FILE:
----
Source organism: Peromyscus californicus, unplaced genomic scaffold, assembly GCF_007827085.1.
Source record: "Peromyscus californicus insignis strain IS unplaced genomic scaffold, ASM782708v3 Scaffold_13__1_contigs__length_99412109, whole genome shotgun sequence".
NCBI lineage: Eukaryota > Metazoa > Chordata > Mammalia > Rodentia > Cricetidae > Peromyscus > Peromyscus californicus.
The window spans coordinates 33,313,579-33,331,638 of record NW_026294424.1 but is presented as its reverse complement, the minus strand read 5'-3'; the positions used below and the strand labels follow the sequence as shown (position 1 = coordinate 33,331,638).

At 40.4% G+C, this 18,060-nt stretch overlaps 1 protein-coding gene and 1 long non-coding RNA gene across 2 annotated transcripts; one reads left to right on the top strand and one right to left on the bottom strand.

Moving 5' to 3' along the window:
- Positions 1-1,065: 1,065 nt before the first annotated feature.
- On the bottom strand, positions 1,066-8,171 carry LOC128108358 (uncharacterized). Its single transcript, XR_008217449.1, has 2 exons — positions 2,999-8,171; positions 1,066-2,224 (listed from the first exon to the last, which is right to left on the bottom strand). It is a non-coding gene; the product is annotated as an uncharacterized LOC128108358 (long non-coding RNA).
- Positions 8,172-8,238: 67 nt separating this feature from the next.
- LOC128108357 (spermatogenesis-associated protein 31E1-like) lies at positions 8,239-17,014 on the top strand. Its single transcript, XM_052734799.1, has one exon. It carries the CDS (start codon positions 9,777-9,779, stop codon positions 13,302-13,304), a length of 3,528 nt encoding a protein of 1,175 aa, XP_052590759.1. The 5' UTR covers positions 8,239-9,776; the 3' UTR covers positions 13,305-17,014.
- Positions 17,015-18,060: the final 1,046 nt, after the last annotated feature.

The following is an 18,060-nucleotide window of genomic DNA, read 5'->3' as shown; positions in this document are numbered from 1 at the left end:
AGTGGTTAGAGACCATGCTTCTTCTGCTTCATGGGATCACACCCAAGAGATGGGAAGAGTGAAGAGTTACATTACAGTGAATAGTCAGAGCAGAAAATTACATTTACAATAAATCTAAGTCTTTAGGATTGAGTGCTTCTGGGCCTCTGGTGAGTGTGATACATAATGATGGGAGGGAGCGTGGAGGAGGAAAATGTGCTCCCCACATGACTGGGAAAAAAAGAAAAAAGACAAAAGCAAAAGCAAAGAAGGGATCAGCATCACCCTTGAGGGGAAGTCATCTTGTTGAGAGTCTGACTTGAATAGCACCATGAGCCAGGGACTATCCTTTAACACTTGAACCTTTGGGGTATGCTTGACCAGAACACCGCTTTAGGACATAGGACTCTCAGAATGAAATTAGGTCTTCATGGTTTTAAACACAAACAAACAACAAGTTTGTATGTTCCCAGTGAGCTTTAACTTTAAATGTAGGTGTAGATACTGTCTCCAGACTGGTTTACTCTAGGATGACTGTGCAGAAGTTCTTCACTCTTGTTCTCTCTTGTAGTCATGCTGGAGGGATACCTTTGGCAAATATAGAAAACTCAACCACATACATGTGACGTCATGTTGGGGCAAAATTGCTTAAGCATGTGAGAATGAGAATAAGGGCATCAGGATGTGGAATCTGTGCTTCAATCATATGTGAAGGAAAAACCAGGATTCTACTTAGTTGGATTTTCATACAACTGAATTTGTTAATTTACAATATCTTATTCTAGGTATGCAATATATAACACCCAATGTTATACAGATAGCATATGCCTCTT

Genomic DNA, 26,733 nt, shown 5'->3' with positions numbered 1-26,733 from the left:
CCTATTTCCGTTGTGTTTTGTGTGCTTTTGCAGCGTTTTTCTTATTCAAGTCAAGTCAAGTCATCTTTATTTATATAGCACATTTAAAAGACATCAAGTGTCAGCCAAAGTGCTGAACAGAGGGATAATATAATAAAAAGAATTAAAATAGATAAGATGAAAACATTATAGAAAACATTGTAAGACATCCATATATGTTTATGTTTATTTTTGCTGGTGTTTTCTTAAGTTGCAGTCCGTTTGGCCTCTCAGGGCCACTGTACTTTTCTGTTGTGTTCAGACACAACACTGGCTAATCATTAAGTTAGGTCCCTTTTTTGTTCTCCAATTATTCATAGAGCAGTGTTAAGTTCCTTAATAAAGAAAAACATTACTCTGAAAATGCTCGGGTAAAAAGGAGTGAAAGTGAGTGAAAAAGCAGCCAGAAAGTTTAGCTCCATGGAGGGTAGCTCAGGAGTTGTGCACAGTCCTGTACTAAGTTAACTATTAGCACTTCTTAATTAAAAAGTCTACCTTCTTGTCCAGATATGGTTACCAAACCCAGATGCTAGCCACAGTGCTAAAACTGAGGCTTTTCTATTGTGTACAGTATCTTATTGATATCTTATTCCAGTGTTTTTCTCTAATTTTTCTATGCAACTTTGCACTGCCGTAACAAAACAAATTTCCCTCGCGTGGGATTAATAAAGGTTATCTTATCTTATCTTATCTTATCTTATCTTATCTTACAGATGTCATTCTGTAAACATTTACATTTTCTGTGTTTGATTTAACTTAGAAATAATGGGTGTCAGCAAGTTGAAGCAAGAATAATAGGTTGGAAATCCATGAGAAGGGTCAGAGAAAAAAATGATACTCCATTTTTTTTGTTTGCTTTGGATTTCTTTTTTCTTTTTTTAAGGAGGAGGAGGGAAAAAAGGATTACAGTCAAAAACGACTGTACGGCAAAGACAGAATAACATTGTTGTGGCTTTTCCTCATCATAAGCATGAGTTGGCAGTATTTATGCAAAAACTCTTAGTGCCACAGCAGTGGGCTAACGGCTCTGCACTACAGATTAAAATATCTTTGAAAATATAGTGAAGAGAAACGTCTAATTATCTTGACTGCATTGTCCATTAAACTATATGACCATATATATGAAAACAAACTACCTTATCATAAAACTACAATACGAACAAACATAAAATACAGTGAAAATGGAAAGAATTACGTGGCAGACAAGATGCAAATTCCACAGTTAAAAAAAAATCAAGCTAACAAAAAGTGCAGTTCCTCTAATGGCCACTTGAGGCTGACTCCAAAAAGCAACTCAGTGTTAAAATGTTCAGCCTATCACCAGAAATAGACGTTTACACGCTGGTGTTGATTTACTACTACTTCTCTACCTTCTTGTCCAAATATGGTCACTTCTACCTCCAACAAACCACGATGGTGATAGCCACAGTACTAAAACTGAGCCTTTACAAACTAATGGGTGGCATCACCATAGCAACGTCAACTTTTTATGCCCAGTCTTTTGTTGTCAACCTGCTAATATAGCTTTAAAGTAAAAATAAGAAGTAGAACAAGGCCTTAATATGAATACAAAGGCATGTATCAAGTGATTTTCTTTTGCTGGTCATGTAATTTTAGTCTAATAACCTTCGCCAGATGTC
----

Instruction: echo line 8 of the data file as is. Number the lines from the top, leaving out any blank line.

- On the bottom strand, positions 1,066-8,171 carry LOC128108358 (uncharacterized). Its single transcript, XR_008217449.1, has 2 exons — positions 2,999-8,171; positions 1,066-2,224 (listed from the first exon to the last, which is right to left on the bottom strand). It is a non-coding gene; the product is annotated as an uncharacterized LOC128108358 (long non-coding RNA).